Friday marked the two-year anniversary of the disastrous BP oil spill. Triggered by the explosion on the Deepwater Horizon drilling rig on April 20, 2010, the tragedy took the lives of 11 people and continues to threaten the animals and ecology of the Gulf of Mexico. Two years later, TNR takes a look at some of the animals that continue to be affected by the spill, which spewed about 4.9 million barrels of oil into the water.
In the two years since the BP spill, over 600 dolphins have been found washed up on Louisiana beaches: 95 percent are already deceased. These numbers are eight times the pre-disaster average. A report by the National Oceanic and Atmospheric Administration has found that the affected dolphins have liver problems and deflated hormone levels, which may be the result of exposure to chemicals released from the spill.
Ridley Sea Turtle
The spill’s fatal affect on turtles has not yet abated: Just in the last week, more than 20 dead turtles have washed up on Mississippi beaches, according to marine mammal expert Moby Solangi.
Grouper & Red Snapper
In the weeks following the oil spill, fishermen who had returned to the waters reported finding fish with large open sores and other irregularities. Today, fishermen are still finding grouper and red snapper with similar defects. A study conducted last summer concluded that nearly 3 percent of the fish in the gulf coast still had symptoms of environmental contamination.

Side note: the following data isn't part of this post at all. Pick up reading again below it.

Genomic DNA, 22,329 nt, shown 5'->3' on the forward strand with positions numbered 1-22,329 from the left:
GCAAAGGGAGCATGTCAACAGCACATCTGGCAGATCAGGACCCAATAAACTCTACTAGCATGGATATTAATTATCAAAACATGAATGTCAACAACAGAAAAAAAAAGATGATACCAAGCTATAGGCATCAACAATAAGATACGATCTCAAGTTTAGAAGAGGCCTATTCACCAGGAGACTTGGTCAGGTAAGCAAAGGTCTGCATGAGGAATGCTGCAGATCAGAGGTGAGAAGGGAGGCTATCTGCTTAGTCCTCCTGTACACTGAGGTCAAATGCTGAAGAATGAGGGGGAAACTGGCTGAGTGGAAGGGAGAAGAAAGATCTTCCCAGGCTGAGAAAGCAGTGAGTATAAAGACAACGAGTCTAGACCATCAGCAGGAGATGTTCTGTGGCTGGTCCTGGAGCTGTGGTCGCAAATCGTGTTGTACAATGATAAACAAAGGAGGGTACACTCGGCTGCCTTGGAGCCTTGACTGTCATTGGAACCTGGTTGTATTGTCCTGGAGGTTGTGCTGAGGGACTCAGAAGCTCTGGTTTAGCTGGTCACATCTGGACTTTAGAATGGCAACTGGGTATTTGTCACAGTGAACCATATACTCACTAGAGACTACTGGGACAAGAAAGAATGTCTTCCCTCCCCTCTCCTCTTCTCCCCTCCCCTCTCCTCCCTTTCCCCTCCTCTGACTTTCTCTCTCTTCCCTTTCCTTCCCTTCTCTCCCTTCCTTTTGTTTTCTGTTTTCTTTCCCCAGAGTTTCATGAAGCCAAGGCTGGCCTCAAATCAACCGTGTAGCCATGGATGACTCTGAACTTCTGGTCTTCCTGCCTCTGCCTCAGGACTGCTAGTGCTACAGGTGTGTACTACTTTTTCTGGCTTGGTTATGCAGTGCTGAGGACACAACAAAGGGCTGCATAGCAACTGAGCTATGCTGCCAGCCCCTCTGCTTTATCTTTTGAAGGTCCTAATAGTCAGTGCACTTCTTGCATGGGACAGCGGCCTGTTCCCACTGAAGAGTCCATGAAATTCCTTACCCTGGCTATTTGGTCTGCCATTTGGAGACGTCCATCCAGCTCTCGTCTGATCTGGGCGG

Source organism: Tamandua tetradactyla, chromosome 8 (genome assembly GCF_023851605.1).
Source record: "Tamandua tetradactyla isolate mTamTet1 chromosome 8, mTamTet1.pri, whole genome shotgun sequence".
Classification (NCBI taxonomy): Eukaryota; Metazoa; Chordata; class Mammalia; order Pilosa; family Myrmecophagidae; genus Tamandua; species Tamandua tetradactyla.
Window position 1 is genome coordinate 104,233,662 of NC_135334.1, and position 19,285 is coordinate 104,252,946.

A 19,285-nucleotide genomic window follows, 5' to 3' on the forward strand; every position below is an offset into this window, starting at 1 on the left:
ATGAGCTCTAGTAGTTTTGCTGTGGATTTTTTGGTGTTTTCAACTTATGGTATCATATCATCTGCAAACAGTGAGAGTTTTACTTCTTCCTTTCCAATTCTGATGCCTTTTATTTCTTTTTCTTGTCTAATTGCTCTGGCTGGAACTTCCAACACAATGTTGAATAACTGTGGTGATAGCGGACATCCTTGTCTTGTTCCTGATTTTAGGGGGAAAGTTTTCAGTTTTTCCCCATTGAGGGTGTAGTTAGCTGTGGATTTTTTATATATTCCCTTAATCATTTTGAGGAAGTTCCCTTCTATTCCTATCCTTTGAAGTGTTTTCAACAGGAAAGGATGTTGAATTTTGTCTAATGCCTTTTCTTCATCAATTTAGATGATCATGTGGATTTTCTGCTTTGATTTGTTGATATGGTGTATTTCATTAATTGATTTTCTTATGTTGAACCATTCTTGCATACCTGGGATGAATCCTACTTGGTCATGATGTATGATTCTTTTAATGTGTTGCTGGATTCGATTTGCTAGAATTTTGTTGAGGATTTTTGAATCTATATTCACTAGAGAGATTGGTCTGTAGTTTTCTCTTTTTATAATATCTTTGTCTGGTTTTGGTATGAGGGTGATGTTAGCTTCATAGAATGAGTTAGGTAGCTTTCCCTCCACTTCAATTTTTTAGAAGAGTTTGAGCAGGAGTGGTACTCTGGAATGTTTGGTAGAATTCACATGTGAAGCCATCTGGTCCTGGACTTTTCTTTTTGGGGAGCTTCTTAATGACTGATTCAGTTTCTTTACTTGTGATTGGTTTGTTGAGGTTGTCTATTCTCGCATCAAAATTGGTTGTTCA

Brown Pelicans of the Gulf Coast haven’t been physically damaged by the spill, but their rookeries and nesting places are still severely affected. An AP photographer recounted his experiences of photographing pelicans “too coated to fly” back in 2010 and seeing the erosion and deterioration of their habitat on a recent return trip. The birds may have more to worry about than just their homes: Studies are looking into the effects the oil spill had on the pelicans’ food supply.
Scientists studying the Gulf Coast oysters in the two years since the BP oil spill have found that oysters still contain higher concentrations of heavy metals in their shells, gills and muscle tissue than they did before the spill. This resonates far up the food chain, as the harmful toxins are passed on to the many organisms that feed on the Gulf oysters.
A recent report by Al Jazeera found that a massive presence of mutated shrimp have begun to be found in the Gulf of Mexico. The shrimp are being born without eyes, or with tumors and lesions on their heads, something unheard of before the spill.
A National Oceanic and Atmospheric Administration study found that the oil spill would “likely result in less than a 4 percent reduction of future spawning biomass” of bluefin tuna in the Gulf. According to the Wall Street Journal, the analysis was based on the assumption that up to 20 percent of baby tuna were killed or left unable to reproduce because of the spill.
Nick Robins-Early, Perry Stein, and Eric Wen are interns at The New Republic.